Our FRED graph above shows the monthly changes positive or negative, in exports in blue, and the monthly change in imports in red.  You should remember from our GDP coverage that an increase in exports adds to the GDP change, and a decrease in exports subtracts from it, while an increase in imports subtracts from GDP, while a decrease in imports adds to it.  This 12.1% increase in our May trade deficit, on the heals of a 8.5% wider trade shortfall in April, this virtually assures negative impact from net trade on 2nd quarter GDp    Indeed, forecasters are already writing that in; after this report, Goldman Sachs cut its estimate for second quarter GDP growth by 0.2% to 1.6%, while Barclays was even more bearish, cutting their 2nd quarter estimate from 1.6% to 1.0%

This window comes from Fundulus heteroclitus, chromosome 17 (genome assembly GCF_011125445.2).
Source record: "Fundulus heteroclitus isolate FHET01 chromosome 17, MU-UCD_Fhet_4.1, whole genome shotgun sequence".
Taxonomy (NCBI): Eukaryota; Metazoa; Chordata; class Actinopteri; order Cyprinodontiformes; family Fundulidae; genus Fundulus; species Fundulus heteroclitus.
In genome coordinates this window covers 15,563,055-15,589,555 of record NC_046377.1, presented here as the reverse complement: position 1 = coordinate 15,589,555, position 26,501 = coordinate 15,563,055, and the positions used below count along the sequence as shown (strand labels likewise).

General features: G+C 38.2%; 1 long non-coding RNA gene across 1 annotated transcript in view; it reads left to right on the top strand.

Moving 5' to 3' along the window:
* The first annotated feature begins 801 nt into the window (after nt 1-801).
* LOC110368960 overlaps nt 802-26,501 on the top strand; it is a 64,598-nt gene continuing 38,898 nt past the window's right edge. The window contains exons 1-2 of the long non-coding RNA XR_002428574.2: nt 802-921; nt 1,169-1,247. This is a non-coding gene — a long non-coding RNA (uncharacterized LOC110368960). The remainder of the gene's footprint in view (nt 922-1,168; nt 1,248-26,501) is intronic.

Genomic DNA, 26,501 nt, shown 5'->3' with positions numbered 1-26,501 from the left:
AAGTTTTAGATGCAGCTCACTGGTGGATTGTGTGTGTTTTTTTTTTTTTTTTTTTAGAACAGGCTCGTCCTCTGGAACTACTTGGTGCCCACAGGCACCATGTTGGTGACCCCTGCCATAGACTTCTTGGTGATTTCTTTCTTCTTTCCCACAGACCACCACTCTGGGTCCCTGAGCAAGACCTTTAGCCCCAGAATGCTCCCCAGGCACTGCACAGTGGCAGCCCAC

Factory Orders and June’s ISM Reports

This week both of the widely followed Purchasing Manager’s Indexes (PMIs) were released by the Institute for Supply Management (ISM).  Understand that as diffusion indexes, neither track hard data, but merely present situations in a number of industries as derived from a survey of purchasing managers in those industries.  The individual indexes are based on questionnaires sent to these execs on the current conditions in their industry.  Each response of "better" out of a each hundred queries adds one to the index; each response of "the same" adds a half point, and responses of "worse" are not counted.  Hence, any reading over 50 indicates a majority of those polled reported that conditions in their industry are improving.  The composite indexes are, in turn, a seasonally adjusted average of several indexes in different aspects of the given business.  No weighting is given for the different sizes of businesses polled, nor whether conditions are a whole lot better, just marginally so, or a whole lot worse.  Nonetheless, these indexes are a widely watched indicator of business conditions, and even those who dismiss them still report on them monthly.